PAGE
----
Michael Braukus

Headquarters, Washington, DC

(Phone: 202/358-1979)

Gabrielle Birchak-Birkman

Jet Propulsion Laboratory, Pasadena, CA

(Phone: 818/393-4359)

RELEASE: 00-147

You can take the rocket scientists into retirement, but you
can’t turn off the inventive skills retired NASA professionals
carry with them. Retired engineers and scientists who helped make
history at the dawn of the Space Age are now applying their skills
to the world of medicine.

These enterprising space veterans from NASA’s Jet Propulsion
Laboratory (JPL), Pasadena, CA, are now helping doctors and
patients with expertise forged in the world of space technology.

“We may look like seniors, but our professional skills are still
in high gear and our creativity never dies,” said Herman Bank,
space engineering veteran and founder and director of Volunteer
Professionals for Medical Advancement. He and his brainy 65- to
85-year-old retired NASA colleagues, Bank said, “are just too
young to retire.”

By working with Bank’s volunteer group these JPL retirees donate
some of their time to work closely with doctors and other medical
professionals to brainstorm, research and develop new medical
technologies. The organization’s purpose is to provide hospitals
with free services that such facilities could otherwise not
afford. The hospitals, in turn, find that with the retired space
professionals, they get top-notch brainpower and reliable
assistance. The accomplishments of this retiree organization have
brought its members state and national honors.

The group has been responsible for a number of medical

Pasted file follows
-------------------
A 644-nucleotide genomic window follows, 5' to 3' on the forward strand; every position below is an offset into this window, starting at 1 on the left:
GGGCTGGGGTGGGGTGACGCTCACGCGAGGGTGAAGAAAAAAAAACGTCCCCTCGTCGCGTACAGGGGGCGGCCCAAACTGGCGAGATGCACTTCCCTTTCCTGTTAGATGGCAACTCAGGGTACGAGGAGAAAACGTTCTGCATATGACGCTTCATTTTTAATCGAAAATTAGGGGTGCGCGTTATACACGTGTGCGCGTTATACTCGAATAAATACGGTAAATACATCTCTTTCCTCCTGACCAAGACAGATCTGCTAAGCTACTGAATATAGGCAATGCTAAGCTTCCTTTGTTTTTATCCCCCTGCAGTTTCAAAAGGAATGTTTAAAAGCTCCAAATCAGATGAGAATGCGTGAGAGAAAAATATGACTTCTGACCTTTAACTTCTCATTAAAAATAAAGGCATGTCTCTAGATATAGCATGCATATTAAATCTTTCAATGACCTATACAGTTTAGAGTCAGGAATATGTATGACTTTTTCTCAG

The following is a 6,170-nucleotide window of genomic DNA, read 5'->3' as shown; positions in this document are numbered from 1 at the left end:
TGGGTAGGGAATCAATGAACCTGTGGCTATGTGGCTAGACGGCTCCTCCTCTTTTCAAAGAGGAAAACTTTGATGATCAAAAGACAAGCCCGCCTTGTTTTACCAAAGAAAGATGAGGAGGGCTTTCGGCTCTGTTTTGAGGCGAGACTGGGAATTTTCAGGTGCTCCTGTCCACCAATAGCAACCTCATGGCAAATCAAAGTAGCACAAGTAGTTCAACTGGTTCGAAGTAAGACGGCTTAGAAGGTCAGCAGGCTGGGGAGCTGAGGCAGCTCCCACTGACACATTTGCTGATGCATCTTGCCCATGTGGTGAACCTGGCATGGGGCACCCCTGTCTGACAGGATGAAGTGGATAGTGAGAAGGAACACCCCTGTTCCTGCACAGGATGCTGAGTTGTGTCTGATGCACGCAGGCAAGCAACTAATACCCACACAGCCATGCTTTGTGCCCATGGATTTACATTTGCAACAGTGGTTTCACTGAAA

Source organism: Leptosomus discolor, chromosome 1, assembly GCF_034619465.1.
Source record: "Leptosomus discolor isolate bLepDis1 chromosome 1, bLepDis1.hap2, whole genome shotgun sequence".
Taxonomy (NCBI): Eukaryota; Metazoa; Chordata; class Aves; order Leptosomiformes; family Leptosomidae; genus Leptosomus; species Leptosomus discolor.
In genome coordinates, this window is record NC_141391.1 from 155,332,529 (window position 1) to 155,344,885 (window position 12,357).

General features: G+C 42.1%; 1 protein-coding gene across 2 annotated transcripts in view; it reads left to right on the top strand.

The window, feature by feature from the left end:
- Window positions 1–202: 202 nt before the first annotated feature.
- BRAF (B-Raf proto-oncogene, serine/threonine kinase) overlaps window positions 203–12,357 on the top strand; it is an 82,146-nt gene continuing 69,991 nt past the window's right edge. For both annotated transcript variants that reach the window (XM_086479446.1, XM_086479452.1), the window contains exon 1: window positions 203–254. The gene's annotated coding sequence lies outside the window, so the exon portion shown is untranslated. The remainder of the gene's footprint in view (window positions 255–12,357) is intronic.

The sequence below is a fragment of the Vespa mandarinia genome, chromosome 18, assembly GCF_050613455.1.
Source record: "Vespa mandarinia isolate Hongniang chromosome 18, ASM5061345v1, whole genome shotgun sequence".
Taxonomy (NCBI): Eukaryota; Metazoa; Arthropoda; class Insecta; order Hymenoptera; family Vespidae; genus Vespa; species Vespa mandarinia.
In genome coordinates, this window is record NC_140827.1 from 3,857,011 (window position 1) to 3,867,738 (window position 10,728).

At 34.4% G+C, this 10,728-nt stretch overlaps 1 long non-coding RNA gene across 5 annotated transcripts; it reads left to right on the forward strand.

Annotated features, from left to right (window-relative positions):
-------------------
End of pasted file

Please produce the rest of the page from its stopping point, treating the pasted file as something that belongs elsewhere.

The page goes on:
advancements, including:

  • Preliminary design of an automated oxygen-enrichment system for
    premature babies.
    Working with Los Angeles County & USC Medical Center, retired
    volunteers and doctors are working to remove the inaccuracies of
    manually controlled oxygen systems, which can affect the infants’
    eyesight, brain and lung development.

  • Solving a blood-clot problem found with a stent that could
    cause heart attacks.
    Retired professional volunteers introduced a special
    electropolishing process to provide a super-smooth stent surface.
    The electropolishing process, developed in the aerospace industry,
    is not well known by doctors. The resulting electropolished stent
    practically eliminated further blood-clot formation with the

  • Creation of an advanced-database, private computer network for
    Working with Children’s Hospital Los Angeles, retired
    professionals are helping pediatricians nationwide to correspond
    about children’s illnesses using JPL’s method of data management.
    This database will provide a depository for historical data of
    diagnoses, research, treatments and results. Doctors estimate that
    extended medical use of the computer database systems could reduce
    health care costs by 20 to 30 percent.

With each project, these retirees find the rewards are numerous.
“Results of the project clearly show that volunteers have made
major contributions to medical advancement,” said Bank. “Doctors
and hospital staff are very appreciative of this volunteer
professional assistance, which they can seldom find or afford.” He
went on to note, “Retired professionals find interest and
satisfaction in challenges which do not interfere with retirement

Bank said, that as a young man, he always wanted to go into the
field of medicine. Unable to afford medical school at the time, he
decided to pursue a degree in mechanical engineering and found
himself at JPL. Bank proves it’s never too late to pursue one’s
aspirations. “I decided after doing 20 years of space I wanted to
do something here on Earth to advance medicine,” added Bank.

Embarking on their tenth year as an organization, these retirees
are looking forward to future challenges in medicine, which
includes encouraging other retired engineers and scientists to
look for volunteer consulting opportunities. “The expansion of
this activity nationally should help medical advancement
considerably without cost, while using a skilled manpower
resource,” said Bank.

JPL is a division of the California Institute of Technology in

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